Financial markets freaked out on Aug. 14, when the interest rate on 2-year Treasury securities temporarily fell below the rate on 10-year notes. Long-term rates are normally higher than short-term ones, and when these rates “invert,” it often means a recession is coming. Stocks fell 3% that day.
But everything’s fine now! Stocks recovered and are close to new record highs. President Trump even suggested his critics are trying to talk people into thinking there’s a recession, to torpedo his 2020 reelection bid.
So what are ordinary people supposed to think? Is a recession coming or not? It’s actually extremely hard to predict. But there are a series of warning signs that normally flare as a recession is forming, and some of them have begun to light up.
Measuring the yield curve
The inverted yield curve has a strong record of foretelling a recession. But it’s a long-lead indicator, and different ways of measuring the yield curve are saying different things. The gap between 2-year and 10-year rates is now positive once again, for instance, suggesting no recession is coming.
But the gap between 3-month and 10-year rates has been negative since late May. And that gap has been a “remarkably good recession predictor,” according to research firm Capital Economics. A 3-month/10-year inversion has occurred before 6 of the 7 recessions we’ve had since 1970, with no false positives. It did not invert before the 1990 recession, but came close.
This warning sign flares 12 months before a recession actually begins, on average. If that were to hold this time around, it would suggest the onset of a recession around the middle of 2020. Economists are skeptical, however, partly because interest rates are far lower than historical norms, which may distort their predictive ability.
Another piece of data, the Conference Board’s index of leading economic indicators, is designed to predict turns in the economy—with a strong record of doing so. Capital Economics found that a recession developed every time the LEI, as it’s known, fell by 2% or more, on a year-over-year basis. But the LEI only predicted the onset of recession about a month ahead of time. It’s not at recession levels now, but it could get there in a fairly short period of time.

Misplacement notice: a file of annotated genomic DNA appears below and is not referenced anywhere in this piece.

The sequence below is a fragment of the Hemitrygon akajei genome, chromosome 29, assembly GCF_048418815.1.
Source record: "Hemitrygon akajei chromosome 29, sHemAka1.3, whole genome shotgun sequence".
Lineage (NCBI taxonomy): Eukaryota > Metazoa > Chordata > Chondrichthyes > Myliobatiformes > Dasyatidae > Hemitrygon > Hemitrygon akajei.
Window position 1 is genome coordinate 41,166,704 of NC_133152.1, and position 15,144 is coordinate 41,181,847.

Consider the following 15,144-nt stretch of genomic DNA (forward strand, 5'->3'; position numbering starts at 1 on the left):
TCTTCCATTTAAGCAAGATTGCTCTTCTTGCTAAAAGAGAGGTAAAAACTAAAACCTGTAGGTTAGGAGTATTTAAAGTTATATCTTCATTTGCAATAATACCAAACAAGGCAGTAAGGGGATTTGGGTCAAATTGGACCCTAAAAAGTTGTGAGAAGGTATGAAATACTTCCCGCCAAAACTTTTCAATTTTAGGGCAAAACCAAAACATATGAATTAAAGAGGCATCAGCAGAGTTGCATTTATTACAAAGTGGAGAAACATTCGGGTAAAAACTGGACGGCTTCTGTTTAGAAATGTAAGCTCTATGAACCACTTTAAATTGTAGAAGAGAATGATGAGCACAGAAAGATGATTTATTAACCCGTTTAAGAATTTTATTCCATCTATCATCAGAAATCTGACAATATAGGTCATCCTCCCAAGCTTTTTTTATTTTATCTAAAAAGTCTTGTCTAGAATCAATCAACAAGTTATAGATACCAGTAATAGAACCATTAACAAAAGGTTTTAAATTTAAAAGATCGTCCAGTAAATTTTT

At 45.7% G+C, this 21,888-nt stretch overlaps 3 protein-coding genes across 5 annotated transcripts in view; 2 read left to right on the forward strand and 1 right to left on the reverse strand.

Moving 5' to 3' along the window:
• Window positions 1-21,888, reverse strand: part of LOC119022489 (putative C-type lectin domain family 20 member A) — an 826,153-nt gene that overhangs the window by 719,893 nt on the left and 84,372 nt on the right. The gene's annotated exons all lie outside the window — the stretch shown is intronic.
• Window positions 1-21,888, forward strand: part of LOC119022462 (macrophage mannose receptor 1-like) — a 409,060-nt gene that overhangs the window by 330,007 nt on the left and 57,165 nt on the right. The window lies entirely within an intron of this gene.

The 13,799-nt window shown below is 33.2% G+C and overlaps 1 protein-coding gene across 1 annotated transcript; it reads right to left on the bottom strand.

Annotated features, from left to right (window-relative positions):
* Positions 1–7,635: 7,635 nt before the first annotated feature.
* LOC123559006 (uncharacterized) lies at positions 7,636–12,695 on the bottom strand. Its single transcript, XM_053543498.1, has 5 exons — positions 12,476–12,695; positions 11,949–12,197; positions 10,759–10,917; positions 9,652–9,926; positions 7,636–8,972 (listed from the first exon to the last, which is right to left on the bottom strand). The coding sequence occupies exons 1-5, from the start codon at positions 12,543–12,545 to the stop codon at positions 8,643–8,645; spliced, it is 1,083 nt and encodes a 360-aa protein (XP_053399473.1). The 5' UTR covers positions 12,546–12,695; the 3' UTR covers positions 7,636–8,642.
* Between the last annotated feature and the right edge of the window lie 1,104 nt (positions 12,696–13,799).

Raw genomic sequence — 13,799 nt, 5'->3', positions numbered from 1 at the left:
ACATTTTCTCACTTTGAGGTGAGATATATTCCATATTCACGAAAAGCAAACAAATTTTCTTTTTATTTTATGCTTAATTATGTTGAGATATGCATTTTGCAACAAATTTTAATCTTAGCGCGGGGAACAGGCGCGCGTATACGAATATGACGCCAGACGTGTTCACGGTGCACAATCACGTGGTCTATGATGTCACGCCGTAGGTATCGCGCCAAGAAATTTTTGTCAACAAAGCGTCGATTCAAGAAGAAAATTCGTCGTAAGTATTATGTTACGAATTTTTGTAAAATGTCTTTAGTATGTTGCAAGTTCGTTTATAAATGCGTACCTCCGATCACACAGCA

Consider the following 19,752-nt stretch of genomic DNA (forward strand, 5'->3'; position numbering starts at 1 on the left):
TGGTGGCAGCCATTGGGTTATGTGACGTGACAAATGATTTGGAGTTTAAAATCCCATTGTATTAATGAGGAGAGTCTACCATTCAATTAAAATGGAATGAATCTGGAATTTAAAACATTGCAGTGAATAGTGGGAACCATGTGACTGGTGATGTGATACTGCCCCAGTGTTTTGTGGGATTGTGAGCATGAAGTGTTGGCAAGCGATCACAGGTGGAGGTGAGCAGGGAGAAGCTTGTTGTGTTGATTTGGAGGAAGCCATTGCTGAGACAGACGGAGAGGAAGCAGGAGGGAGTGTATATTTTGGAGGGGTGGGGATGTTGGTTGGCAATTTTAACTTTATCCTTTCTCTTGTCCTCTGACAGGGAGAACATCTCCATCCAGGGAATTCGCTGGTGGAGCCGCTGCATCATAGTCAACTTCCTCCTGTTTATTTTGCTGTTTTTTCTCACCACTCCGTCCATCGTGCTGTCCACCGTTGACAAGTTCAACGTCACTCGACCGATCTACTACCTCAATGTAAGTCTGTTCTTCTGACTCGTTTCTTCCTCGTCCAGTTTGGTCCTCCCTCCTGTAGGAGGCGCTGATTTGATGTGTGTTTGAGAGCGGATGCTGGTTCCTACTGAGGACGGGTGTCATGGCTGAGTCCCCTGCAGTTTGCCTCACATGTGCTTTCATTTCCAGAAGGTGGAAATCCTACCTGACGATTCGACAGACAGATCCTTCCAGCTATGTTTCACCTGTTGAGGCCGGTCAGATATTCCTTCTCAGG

Other signals are less reliable. A measure of new orders in manufacturing, for instance, is now at levels that sometimes suggest a recession is imminent. But that gauge has hit similar worry levels several times in recent years, with no recession coming. Then it recovered.
When people start to notice
As for the warning signs most people tend to notice in their everyday lives, those usually occur very close to the beginning of a recession, or even after it has started. The unemployment rate, for example, typically hits a cyclical low right before a recession begins. By the time widespread layoffs kick in and everybody knows there’s a problem, the recession is typically on.
The New York Federal Reserve puts the odds of a recession within the next 12 months at 38% – and that has risen rapidly in 2019. But that’s based on the gap in interest rates, so if rate spreads are less predictive than they used to be, the New York Fed would be overstating the risk.
Capital Economics puts its own estimate of a recession at 20% within the next year, a forecast also dependent on interest rate spreads. Those odds might sound low, but they’re not, because of the 12-month time lag. In fact, a recession occurred within 12 months every time the Capital Economics odds hit 20% or more, with the exception of the mid-1960s.
The takeaway for consumers is that we’re almost certainly not in a recession now. But the outlook could darken in coming months. The thing to watch for isn’t any single indicator, but a variety of reliable indicators, if they begin to say the same thing.
President Trump has a role to play, through trade policy that could either hasten the onset of a recession of give the economy a fresh boost. Then there’s the Federal Reserve, which may cut interest rates in the hope of keeping the expansion going. No recession is inevitable, but it would help if influential policymakers got their part right.
Rick Newman is the author of four books, including “Rebounders: How Winners Pivot from Setback to Success.” Follow him on Twitter: @rickjnewman